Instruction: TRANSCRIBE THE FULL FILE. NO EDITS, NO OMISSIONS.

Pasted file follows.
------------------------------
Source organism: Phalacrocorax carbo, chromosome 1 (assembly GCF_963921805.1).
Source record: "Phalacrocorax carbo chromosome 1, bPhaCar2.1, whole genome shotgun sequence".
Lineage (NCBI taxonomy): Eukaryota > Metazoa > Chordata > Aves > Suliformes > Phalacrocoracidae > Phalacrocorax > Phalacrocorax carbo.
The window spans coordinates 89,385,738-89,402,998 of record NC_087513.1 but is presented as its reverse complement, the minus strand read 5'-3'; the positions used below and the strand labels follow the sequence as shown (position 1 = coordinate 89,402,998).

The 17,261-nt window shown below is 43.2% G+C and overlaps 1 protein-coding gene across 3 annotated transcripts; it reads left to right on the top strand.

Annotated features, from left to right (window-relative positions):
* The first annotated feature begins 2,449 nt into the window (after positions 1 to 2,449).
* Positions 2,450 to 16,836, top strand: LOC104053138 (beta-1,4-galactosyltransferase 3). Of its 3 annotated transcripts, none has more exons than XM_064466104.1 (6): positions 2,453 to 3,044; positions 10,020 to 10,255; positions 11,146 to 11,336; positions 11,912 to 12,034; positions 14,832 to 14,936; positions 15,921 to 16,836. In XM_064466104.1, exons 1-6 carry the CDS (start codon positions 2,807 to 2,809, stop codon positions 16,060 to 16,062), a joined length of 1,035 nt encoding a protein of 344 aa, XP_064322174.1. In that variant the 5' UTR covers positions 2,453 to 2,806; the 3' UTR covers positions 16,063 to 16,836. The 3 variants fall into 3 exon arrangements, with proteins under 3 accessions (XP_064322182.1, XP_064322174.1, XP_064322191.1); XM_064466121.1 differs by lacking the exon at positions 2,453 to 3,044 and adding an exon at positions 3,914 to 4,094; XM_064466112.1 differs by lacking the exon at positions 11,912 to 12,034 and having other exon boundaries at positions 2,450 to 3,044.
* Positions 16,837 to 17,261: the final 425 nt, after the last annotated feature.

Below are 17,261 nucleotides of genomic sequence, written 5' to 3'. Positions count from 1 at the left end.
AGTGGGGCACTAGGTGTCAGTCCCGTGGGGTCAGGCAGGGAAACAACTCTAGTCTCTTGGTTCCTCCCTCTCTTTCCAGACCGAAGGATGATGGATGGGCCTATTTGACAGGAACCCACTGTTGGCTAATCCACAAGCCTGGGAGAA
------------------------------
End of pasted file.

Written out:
Source organism: Phalacrocorax carbo, chromosome 1 (assembly GCF_963921805.1).
Source record: "Phalacrocorax carbo chromosome 1, bPhaCar2.1, whole genome shotgun sequence".
Lineage (NCBI taxonomy): Eukaryota > Metazoa > Chordata > Aves > Suliformes > Phalacrocoracidae > Phalacrocorax > Phalacrocorax carbo.
The window spans coordinates 89,385,738-89,402,998 of record NC_087513.1 but is presented as its reverse complement, the minus strand read 5'-3'; the positions used below and the strand labels follow the sequence as shown (position 1 = coordinate 89,402,998).

The 17,261-nt window shown below is 43.2% G+C and overlaps 1 protein-coding gene across 3 annotated transcripts; it reads left to right on the top strand.

Annotated features, from left to right (window-relative positions):
* The first annotated feature begins 2,449 nt into the window (after positions 1 to 2,449).
* Positions 2,450 to 16,836, top strand: LOC104053138 (beta-1,4-galactosyltransferase 3). Of its 3 annotated transcripts, none has more exons than XM_064466104.1 (6): positions 2,453 to 3,044; positions 10,020 to 10,255; positions 11,146 to 11,336; positions 11,912 to 12,034; positions 14,832 to 14,936; positions 15,921 to 16,836. In XM_064466104.1, exons 1-6 carry the CDS (start codon positions 2,807 to 2,809, stop codon positions 16,060 to 16,062), a joined length of 1,035 nt encoding a protein of 344 aa, XP_064322174.1. In that variant the 5' UTR covers positions 2,453 to 2,806; the 3' UTR covers positions 16,063 to 16,836. The 3 variants fall into 3 exon arrangements, with proteins under 3 accessions (XP_064322182.1, XP_064322174.1, XP_064322191.1); XM_064466121.1 differs by lacking the exon at positions 2,453 to 3,044 and adding an exon at positions 3,914 to 4,094; XM_064466112.1 differs by lacking the exon at positions 11,912 to 12,034 and having other exon boundaries at positions 2,450 to 3,044.
* Positions 16,837 to 17,261: the final 425 nt, after the last annotated feature.

Below are 17,261 nucleotides of genomic sequence, written 5' to 3'. Positions count from 1 at the left end.
AGTGGGGCACTAGGTGTCAGTCCCGTGGGGTCAGGCAGGGAAACAACTCTAGTCTCTTGGTTCCTCCCTCTCTTTCCAGACCGAAGGATGATGGATGGGCCTATTTGACAGGAACCCACTGTTGGCTAATCCACAAGCCTGGGAGAA